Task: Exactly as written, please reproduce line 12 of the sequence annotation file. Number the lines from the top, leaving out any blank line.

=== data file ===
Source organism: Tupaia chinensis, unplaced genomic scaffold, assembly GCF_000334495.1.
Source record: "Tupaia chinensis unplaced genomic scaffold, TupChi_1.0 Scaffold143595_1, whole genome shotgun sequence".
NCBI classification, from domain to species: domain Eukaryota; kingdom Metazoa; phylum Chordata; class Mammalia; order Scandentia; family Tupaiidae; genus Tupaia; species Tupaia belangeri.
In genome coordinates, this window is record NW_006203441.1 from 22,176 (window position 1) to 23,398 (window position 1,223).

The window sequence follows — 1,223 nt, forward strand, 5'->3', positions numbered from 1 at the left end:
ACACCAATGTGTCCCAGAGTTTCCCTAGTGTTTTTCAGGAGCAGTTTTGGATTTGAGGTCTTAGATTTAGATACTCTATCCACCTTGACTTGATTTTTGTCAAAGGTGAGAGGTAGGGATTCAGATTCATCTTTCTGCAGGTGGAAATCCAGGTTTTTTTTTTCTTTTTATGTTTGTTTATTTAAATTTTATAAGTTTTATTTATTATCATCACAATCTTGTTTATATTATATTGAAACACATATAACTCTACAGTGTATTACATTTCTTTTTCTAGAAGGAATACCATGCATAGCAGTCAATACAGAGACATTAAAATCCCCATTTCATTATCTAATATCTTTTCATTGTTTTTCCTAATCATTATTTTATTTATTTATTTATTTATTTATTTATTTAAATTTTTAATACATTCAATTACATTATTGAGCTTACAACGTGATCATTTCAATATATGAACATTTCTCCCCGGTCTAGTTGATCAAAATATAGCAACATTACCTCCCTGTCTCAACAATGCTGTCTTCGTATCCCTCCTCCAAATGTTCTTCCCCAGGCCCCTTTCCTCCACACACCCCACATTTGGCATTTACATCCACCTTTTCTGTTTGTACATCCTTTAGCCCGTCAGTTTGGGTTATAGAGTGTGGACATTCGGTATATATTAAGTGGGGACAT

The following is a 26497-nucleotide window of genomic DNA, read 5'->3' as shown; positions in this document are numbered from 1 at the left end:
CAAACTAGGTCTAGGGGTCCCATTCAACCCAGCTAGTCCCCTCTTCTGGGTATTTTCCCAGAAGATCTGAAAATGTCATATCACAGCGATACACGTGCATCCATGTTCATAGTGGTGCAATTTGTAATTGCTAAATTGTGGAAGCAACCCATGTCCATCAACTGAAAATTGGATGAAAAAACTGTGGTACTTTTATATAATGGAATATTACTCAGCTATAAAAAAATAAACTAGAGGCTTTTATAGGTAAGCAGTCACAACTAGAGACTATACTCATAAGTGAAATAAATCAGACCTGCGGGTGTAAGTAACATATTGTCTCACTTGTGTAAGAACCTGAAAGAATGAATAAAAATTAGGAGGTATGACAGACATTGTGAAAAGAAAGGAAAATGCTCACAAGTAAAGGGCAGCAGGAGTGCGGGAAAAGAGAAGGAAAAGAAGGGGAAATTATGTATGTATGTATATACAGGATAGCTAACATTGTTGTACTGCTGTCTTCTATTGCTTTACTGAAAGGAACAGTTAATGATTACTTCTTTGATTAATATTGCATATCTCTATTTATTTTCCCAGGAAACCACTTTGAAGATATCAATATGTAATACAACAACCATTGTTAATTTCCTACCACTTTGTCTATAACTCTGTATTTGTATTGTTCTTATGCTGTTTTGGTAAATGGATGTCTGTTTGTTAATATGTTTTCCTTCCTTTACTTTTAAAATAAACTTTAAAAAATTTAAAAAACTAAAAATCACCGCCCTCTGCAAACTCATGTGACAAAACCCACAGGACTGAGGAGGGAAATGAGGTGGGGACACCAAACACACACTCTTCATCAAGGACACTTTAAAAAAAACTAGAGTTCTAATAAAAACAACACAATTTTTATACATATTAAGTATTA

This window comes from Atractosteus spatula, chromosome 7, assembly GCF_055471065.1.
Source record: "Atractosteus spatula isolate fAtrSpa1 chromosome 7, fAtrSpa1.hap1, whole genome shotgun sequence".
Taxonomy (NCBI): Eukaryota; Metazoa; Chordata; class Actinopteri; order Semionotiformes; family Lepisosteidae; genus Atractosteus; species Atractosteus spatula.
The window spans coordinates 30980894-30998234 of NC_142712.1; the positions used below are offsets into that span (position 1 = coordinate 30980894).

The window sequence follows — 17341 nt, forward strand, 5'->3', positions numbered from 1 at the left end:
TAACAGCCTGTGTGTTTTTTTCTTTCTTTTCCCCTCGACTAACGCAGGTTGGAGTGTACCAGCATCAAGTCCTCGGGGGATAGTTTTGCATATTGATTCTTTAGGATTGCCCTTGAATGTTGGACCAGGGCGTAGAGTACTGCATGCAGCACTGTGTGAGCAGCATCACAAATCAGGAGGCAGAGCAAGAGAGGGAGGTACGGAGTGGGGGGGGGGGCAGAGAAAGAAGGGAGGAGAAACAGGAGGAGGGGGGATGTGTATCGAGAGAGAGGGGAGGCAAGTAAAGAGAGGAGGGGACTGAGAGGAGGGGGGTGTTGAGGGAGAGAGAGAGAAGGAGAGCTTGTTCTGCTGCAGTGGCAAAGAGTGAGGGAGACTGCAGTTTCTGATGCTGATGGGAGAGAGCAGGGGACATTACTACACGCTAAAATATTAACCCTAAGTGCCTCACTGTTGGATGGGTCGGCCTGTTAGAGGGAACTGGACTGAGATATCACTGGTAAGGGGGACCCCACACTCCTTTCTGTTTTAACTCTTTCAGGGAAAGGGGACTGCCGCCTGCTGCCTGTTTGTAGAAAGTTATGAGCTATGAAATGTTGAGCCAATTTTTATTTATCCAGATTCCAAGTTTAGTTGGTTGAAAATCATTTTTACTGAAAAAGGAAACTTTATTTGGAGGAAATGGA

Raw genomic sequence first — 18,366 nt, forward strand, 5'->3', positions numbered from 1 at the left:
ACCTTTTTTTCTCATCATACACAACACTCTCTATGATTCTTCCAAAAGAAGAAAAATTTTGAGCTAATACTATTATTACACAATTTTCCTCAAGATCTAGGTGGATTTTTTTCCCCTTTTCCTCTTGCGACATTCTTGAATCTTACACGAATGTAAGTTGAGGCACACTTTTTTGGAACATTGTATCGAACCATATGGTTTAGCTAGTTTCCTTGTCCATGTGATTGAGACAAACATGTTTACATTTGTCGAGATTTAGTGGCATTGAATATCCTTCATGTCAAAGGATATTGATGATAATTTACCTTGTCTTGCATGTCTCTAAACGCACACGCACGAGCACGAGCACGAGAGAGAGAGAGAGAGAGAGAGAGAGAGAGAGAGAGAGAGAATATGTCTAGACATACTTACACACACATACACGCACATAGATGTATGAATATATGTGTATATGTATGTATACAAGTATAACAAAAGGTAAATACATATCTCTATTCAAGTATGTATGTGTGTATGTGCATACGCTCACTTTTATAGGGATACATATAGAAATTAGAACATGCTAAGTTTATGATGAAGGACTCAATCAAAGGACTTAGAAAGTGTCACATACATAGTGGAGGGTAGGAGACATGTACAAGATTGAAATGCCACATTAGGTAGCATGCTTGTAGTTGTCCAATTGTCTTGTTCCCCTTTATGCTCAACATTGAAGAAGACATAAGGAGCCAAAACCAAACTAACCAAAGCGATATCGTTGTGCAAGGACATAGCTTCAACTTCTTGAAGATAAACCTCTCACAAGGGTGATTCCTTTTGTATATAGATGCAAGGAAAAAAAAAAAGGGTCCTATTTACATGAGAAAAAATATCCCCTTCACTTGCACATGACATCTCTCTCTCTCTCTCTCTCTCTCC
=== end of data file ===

The window spans coordinates 30980894-30998234 of NC_142712.1; the positions used below are offsets into that span (position 1 = coordinate 30980894).